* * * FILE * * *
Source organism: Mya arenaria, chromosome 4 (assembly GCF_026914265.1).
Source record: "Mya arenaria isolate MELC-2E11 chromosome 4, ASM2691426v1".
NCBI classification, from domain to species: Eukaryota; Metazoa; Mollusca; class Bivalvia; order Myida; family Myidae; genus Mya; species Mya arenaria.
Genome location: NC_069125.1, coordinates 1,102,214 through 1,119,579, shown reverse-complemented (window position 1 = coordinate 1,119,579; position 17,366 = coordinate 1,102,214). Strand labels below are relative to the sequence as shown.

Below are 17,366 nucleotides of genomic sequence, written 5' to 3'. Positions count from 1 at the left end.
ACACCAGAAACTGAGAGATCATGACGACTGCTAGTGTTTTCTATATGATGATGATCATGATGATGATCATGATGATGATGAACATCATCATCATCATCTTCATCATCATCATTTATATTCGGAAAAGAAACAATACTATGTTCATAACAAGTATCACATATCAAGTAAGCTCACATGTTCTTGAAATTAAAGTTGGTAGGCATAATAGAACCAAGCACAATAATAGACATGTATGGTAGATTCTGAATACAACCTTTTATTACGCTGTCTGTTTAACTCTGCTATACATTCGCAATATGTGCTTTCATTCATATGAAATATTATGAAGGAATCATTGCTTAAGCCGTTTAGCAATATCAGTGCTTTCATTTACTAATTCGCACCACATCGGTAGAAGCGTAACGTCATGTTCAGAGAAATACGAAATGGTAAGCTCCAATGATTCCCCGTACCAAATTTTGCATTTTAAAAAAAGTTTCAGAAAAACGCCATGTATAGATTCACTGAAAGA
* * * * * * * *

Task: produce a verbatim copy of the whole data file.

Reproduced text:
Source organism: Mya arenaria, chromosome 4 (assembly GCF_026914265.1).
Source record: "Mya arenaria isolate MELC-2E11 chromosome 4, ASM2691426v1".
NCBI classification, from domain to species: Eukaryota; Metazoa; Mollusca; class Bivalvia; order Myida; family Myidae; genus Mya; species Mya arenaria.
Genome location: NC_069125.1, coordinates 1,102,214 through 1,119,579, shown reverse-complemented (window position 1 = coordinate 1,119,579; position 17,366 = coordinate 1,102,214). Strand labels below are relative to the sequence as shown.

Below are 17,366 nucleotides of genomic sequence, written 5' to 3'. Positions count from 1 at the left end.
ACACCAGAAACTGAGAGATCATGACGACTGCTAGTGTTTTCTATATGATGATGATCATGATGATGATCATGATGATGATGAACATCATCATCATCATCTTCATCATCATCATTTATATTCGGAAAAGAAACAATACTATGTTCATAACAAGTATCACATATCAAGTAAGCTCACATGTTCTTGAAATTAAAGTTGGTAGGCATAATAGAACCAAGCACAATAATAGACATGTATGGTAGATTCTGAATACAACCTTTTATTACGCTGTCTGTTTAACTCTGCTATACATTCGCAATATGTGCTTTCATTCATATGAAATATTATGAAGGAATCATTGCTTAAGCCGTTTAGCAATATCAGTGCTTTCATTTACTAATTCGCACCACATCGGTAGAAGCGTAACGTCATGTTCAGAGAAATACGAAATGGTAAGCTCCAATGATTCCCCGTACCAAATTTTGCATTTTAAAAAAAGTTTCAGAAAAACGCCATGTATAGATTCACTGAAAGA